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You hit the send button for an email you just wrote up and then realize it went to the wrong person, contained something you shouldn’t have said, or is full of typos. Either way, you want to take it back before the recipient reads it. It happens to all of us, and it can be a real sickening feeling.

What can you do? Can you unsend the message? Well, yes and no. It’s kind of a tricky question. It depends on the email client you are using. The short answer is that you can, in some limited cases. So, even though it is possible, it is not something you should count on.

unsend email

Let’s take a look at unsending emails—why you would need to in the first place, and the possibility of doing so with different services and clients. We’ll also look at how to prevent needing to unsend an email.

Why Would I Need to Unsend an Email?

There are situations in which we send a message, then discover we weren’t quite ready to send it or shouldn’t have sent it at all.

My job often requires that I work with sensitive information. I have to ensure what I send is going to the correct people and that it is information they can see. This is one scenario in which unsending an email could really be a savior. If your job is on the line, you don’t want to send sensitive information to the wrong person. Hopefully, if you do so by accident, you can unsend the message before it’s too late.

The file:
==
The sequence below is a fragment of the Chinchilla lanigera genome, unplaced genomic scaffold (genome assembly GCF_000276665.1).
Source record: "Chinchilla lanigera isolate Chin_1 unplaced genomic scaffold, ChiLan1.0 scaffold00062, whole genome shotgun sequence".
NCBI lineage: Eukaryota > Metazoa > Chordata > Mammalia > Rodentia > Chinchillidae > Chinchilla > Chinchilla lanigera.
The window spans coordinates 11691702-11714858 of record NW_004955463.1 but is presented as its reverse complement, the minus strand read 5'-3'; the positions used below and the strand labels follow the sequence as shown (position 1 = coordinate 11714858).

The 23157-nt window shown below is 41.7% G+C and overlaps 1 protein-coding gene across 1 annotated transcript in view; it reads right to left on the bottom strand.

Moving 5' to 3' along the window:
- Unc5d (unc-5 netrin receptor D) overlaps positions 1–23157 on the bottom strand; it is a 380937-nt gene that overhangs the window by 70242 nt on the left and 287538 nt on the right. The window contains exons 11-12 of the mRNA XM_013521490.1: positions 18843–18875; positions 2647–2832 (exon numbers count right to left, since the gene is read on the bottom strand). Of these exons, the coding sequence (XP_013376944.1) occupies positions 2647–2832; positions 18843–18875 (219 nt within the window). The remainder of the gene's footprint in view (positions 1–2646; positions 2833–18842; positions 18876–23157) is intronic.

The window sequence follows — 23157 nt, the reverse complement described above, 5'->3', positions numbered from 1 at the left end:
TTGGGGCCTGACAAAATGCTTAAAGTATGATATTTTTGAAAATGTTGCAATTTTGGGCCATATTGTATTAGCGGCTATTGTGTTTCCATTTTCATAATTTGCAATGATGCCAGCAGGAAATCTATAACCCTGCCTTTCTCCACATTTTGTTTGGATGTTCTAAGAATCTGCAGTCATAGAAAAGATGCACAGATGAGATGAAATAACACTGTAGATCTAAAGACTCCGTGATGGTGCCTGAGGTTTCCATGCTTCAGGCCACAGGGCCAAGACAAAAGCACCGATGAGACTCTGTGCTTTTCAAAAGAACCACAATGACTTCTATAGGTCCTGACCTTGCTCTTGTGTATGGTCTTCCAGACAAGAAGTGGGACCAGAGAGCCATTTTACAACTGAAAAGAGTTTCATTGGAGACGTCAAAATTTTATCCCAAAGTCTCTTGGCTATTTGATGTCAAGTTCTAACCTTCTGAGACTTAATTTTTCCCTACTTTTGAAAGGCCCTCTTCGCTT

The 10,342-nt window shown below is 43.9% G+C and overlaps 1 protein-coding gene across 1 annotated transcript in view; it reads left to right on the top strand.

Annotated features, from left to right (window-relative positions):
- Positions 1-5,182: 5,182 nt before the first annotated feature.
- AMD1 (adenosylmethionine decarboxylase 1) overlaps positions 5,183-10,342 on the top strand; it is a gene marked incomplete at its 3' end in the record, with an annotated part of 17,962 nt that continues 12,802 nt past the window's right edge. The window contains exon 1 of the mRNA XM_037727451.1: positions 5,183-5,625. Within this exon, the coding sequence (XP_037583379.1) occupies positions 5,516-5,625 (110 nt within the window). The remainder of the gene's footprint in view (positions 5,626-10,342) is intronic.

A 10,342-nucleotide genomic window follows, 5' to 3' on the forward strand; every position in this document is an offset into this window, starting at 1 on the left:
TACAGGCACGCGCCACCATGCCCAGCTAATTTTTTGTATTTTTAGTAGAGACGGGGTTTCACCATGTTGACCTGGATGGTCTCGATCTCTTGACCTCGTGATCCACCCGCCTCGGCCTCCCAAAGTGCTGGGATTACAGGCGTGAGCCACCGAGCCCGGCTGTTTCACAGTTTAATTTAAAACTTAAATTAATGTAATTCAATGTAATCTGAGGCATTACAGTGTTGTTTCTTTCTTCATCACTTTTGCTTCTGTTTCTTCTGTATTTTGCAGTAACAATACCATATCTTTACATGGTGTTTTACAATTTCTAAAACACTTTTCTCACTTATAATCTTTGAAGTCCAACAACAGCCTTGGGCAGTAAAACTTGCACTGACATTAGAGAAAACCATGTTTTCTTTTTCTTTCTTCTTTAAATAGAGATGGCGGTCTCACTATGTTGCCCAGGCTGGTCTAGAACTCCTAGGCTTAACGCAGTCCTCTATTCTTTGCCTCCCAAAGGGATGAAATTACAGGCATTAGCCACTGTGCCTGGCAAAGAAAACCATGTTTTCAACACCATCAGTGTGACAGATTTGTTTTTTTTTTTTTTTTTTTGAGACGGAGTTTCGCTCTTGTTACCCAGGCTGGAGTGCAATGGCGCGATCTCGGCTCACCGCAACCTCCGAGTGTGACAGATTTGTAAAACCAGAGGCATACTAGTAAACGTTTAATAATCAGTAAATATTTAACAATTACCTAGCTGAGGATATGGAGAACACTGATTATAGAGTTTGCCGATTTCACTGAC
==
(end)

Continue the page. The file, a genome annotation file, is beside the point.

A more common mistake is sending a message full of typos. It can be embarrassing, but it’s not the end of the world—unless it’s for a potential employer or client. In that case, it could mean losing a job prospect or customer.

Another mistake is sending an angry email to a coworker, boss, or anyone else. When we act in anger without stopping ourselves, we’ll often react to something and write something we wish we hadn’t. Hit the send button thoughtlessly, and you might be in a nasty situation.

In the business world, one of the most common mistakes is addressing an email to the wrong person. You type in the recipient’s name, and autofill sometimes enters an incorrect recipient.

Unsending Email

The ability to unsend an email depends on the service and email client you are using. If you’re using Gmail, you can unsend, but you need to be quick about it. If you are using the Microsoft Outlook app on a Microsoft Exchange server, you may be able to recall it. Other apps or services might have ways to take a questionable email back. Many others, like Yahoo, do not.

You can unsend a message in Gmail, but there is a limited time to do so. You have only seconds to take action, and you must do it before you click on any other window or tab. Once you have moved away from the email screen or the time has passed, the message has been sent.

The “Unsend” or “Undo” feature in Gmail doesn’t truly unsend the email. What happens is that there is a delay before the message goes out. When you click the “Send” button, the message is “held back” for the configured amount of time. When you hit the “Undo” button, Gmail doesn’t send the message.

You can configure the delay to be from 5 to 30 seconds. This can be set up in the “General” tab of the Gmail settings. See below.


The process of unsending an email is fairly simple. Once you have clicked “send” on your message, a notification will appear in the bottom-left corner of the Gmail window. It should look like the image below.